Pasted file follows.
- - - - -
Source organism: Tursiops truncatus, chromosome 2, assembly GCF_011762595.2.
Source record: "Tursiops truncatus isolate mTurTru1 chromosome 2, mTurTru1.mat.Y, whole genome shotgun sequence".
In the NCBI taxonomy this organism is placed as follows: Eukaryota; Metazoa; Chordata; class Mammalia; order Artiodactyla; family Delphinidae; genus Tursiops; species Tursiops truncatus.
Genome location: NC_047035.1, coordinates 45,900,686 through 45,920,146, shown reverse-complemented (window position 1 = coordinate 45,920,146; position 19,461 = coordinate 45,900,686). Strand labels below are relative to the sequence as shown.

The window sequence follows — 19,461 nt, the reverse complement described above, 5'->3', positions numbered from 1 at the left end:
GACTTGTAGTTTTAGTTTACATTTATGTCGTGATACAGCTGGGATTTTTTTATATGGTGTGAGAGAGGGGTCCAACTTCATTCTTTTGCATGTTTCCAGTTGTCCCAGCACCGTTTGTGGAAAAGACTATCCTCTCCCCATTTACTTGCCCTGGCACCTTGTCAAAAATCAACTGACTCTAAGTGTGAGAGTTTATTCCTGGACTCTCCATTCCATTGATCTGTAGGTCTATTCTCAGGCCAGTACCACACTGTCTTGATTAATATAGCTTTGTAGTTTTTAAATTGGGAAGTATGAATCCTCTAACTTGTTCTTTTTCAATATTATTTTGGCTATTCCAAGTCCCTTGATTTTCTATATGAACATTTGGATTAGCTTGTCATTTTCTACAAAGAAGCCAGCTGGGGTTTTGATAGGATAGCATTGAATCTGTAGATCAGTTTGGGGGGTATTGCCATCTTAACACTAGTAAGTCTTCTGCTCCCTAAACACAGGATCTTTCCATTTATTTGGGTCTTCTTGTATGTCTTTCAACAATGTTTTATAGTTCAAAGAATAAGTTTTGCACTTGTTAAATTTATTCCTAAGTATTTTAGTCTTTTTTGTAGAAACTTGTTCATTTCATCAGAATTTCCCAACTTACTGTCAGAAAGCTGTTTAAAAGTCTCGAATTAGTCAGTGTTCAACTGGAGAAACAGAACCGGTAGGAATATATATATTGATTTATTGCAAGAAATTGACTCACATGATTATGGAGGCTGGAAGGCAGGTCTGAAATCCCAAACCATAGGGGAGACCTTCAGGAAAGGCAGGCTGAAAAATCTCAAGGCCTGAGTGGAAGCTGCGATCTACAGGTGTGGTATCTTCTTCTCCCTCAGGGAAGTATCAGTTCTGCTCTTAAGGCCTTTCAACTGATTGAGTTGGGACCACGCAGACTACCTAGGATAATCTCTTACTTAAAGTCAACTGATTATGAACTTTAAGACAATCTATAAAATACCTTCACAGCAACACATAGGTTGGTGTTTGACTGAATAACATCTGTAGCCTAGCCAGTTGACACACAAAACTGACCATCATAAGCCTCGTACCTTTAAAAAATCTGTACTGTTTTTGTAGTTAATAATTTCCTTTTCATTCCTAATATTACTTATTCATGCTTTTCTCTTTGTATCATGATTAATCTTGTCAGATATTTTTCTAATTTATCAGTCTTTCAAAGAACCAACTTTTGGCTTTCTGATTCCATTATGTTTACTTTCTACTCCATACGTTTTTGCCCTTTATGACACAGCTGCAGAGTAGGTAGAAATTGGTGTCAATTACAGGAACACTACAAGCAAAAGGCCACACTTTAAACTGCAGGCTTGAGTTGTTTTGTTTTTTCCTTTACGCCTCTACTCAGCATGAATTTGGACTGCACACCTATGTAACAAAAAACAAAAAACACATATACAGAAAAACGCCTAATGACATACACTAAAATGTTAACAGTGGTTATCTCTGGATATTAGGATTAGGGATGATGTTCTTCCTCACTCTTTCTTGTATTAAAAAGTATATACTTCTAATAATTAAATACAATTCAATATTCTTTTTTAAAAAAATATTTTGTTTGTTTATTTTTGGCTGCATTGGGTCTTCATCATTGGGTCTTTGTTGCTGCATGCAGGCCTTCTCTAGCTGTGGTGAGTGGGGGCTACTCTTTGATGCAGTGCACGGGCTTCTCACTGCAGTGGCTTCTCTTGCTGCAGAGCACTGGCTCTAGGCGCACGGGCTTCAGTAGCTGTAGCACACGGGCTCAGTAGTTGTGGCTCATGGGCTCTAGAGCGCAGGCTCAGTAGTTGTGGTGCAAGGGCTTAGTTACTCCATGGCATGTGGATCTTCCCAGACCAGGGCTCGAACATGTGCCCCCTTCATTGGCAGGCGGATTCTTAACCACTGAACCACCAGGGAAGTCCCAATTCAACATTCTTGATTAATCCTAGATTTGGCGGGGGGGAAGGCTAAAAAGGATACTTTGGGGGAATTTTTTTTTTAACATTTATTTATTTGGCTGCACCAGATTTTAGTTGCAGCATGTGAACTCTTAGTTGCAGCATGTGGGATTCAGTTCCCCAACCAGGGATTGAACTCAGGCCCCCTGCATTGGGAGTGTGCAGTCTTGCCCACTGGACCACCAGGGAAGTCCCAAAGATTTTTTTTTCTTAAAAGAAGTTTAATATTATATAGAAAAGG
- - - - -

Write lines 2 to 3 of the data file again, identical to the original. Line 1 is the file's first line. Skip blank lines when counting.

Source record: "Tursiops truncatus isolate mTurTru1 chromosome 2, mTurTru1.mat.Y, whole genome shotgun sequence".
In the NCBI taxonomy this organism is placed as follows: Eukaryota; Metazoa; Chordata; class Mammalia; order Artiodactyla; family Delphinidae; genus Tursiops; species Tursiops truncatus.